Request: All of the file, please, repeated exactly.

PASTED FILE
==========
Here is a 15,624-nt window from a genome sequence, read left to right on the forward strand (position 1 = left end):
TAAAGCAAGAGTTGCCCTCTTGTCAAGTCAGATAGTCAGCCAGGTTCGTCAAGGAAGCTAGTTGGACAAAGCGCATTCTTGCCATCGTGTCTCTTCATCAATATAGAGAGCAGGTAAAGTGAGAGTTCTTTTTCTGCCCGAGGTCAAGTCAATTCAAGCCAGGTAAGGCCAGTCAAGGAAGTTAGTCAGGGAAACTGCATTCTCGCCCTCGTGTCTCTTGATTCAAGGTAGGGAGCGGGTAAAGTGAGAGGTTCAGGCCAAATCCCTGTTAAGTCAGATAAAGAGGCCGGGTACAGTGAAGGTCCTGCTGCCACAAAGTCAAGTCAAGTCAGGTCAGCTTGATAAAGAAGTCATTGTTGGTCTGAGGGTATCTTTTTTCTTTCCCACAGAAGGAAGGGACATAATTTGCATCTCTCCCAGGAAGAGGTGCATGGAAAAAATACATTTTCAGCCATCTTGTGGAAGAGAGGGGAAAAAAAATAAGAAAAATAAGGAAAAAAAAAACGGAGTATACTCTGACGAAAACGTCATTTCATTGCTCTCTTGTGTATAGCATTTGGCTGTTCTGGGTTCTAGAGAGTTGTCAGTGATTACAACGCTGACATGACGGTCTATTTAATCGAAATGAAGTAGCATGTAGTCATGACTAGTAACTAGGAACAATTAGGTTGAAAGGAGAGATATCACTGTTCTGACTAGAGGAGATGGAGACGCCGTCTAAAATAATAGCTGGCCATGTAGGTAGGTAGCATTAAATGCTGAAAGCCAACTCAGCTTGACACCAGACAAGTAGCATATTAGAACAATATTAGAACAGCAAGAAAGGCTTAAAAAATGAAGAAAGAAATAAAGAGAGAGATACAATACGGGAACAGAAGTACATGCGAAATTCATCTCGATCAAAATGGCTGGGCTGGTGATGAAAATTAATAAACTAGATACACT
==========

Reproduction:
Here is a 15,624-nt window from a genome sequence, read left to right on the forward strand (position 1 = left end):
TAAAGCAAGAGTTGCCCTCTTGTCAAGTCAGATAGTCAGCCAGGTTCGTCAAGGAAGCTAGTTGGACAAAGCGCATTCTTGCCATCGTGTCTCTTCATCAATATAGAGAGCAGGTAAAGTGAGAGTTCTTTTTCTGCCCGAGGTCAAGTCAATTCAAGCCAGGTAAGGCCAGTCAAGGAAGTTAGTCAGGGAAACTGCATTCTCGCCCTCGTGTCTCTTGATTCAAGGTAGGGAGCGGGTAAAGTGAGAGGTTCAGGCCAAATCCCTGTTAAGTCAGATAAAGAGGCCGGGTACAGTGAAGGTCCTGCTGCCACAAAGTCAAGTCAAGTCAGGTCAGCTTGATAAAGAAGTCATTGTTGGTCTGAGGGTATCTTTTTTCTTTCCCACAGAAGGAAGGGACATAATTTGCATCTCTCCCAGGAAGAGGTGCATGGAAAAAATACATTTTCAGCCATCTTGTGGAAGAGAGGGGAAAAAAAATAAGAAAAATAAGGAAAAAAAAAACGGAGTATACTCTGACGAAAACGTCATTTCATTGCTCTCTTGTGTATAGCATTTGGCTGTTCTGGGTTCTAGAGAGTTGTCAGTGATTACAACGCTGACATGACGGTCTATTTAATCGAAATGAAGTAGCATGTAGTCATGACTAGTAACTAGGAACAATTAGGTTGAAAGGAGAGATATCACTGTTCTGACTAGAGGAGATGGAGACGCCGTCTAAAATAATAGCTGGCCATGTAGGTAGGTAGCATTAAATGCTGAAAGCCAACTCAGCTTGACACCAGACAAGTAGCATATTAGAACAATATTAGAACAGCAAGAAAGGCTTAAAAAATGAAGAAAGAAATAAAGAGAGAGATACAATACGGGAACAGAAGTACATGCGAAATTCATCTCGATCAAAATGGCTGGGCTGGTGATGAAAATTAATAAACTAGATACACT